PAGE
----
This is how many people were at Bridlington Old Town 1940s festival

Bridlington Old Town 1940s festival
Bridlington Old Town 1940s festival

Thousands of people filled Bridlington’s Old Town as its 1940s festival attracted record crowds on Sunday.

Last year’s event brought more than 20,000 visitors to the area but organisers believe this year’s event was even more popular, coming just days after the 75th anniversary commemorations for D-Day. It is estimated more than 25,000 people attended this year.

See all our photos from the festival here

The annual festival celebrates Old Town’s role as Warmington-on-Sea in the Dad’s Army movie from 2015, and guests are encouraged to dress up in wartime attire and take a step back in time.

Sunday’s proceedings began with a minute’s silence for the soldiers who had fallen in Normandy in 1944.

Martyn Coltman from Bridlington Old Town Association, said: “At 11am, the parade, consisting of Driffield Town Crier, a Captain Mainwaring lookalike, service personnel, Forces cadets, several standards and veterans marched off from Kirkgate and up into High Street - in front of a record cheering crowds, under bright sunshine and blue skies.

“The streets were thronged all day with visitors, actors in period dress, stalls, music, singing, dancing and various 1940s-themed activities.

“Organisers were busy setting up stalls from 6am and the event covered a huge area from Church Green, along Kirkgate, the top of Gordon Road and the full length of High Street.

“Businesses reported having their best day’s trading since the last 1940s festival.”

The streets were lined with food outlets and merchandise stalls and the Priory hosted exhibitions and displays.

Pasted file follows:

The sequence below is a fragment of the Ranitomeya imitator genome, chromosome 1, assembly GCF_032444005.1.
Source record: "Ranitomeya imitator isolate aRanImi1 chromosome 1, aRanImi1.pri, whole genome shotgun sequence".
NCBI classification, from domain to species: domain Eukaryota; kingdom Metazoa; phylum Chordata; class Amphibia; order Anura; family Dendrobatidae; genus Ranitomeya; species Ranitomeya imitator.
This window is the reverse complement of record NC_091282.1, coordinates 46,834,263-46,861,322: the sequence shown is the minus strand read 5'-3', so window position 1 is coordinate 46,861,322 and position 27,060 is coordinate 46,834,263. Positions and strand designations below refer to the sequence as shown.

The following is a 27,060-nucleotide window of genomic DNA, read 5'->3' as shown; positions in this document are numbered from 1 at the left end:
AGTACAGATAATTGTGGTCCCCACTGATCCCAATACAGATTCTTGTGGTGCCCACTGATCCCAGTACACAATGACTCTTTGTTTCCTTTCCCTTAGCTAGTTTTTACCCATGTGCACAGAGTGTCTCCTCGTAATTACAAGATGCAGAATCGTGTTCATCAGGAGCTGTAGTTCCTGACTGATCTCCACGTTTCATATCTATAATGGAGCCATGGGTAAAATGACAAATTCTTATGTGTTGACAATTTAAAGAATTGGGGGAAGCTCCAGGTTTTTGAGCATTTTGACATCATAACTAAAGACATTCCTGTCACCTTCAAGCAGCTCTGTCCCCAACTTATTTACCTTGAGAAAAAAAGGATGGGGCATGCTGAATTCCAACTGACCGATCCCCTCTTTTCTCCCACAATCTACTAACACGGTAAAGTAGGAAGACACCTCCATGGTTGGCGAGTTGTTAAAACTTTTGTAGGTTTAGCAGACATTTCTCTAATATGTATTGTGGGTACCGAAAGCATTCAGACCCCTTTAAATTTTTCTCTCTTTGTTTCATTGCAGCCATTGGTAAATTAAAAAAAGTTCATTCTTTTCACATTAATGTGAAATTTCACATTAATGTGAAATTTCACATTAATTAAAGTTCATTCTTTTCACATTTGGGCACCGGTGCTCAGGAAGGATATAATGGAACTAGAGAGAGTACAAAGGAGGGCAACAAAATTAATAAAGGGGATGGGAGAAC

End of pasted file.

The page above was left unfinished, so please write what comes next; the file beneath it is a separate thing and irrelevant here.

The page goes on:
Mr Coltman added: “Entertainments from the main stage included The George Formby Experience and local girl Tess Fletcher keeping the crowds entertained with a host of famous wartime tunes, across the Priory Church Green.

“There was dancing throughout the day at Gordon Road, from Murray’s American Jeep dance troupe.

“Coastal Voices also kept the crowds entertained outside The Black Lion hotel and Makara Morris danced at various locations in their specially designed 1940s outfits.

“Pubs, shops, galleries, antique and vintage stores, tea rooms and local shops all joined in to create that special atmosphere with themed window displays, bunting and hospitality.

“The Old Town Association’s 1940s Festival has become one of the most admired in the regional calendar of similar events and people travelled from all over Yorkshire to relive the nostalgia in the ancient streets and soak up the unique atmosphere in a uniquely social and friendly occasion.

“The association’s next event is The Secret Gardens on June 22 and 23.

“The enthusiastic team of volunteers will then re-start the hard work and begin planning the return of The Dickensian Christmas Festival, now confirmed for Sunday, December 1.”

Contact organisers via The Old Town Association’s social media site or pop into any of the main shops or galleries in High Street for more information.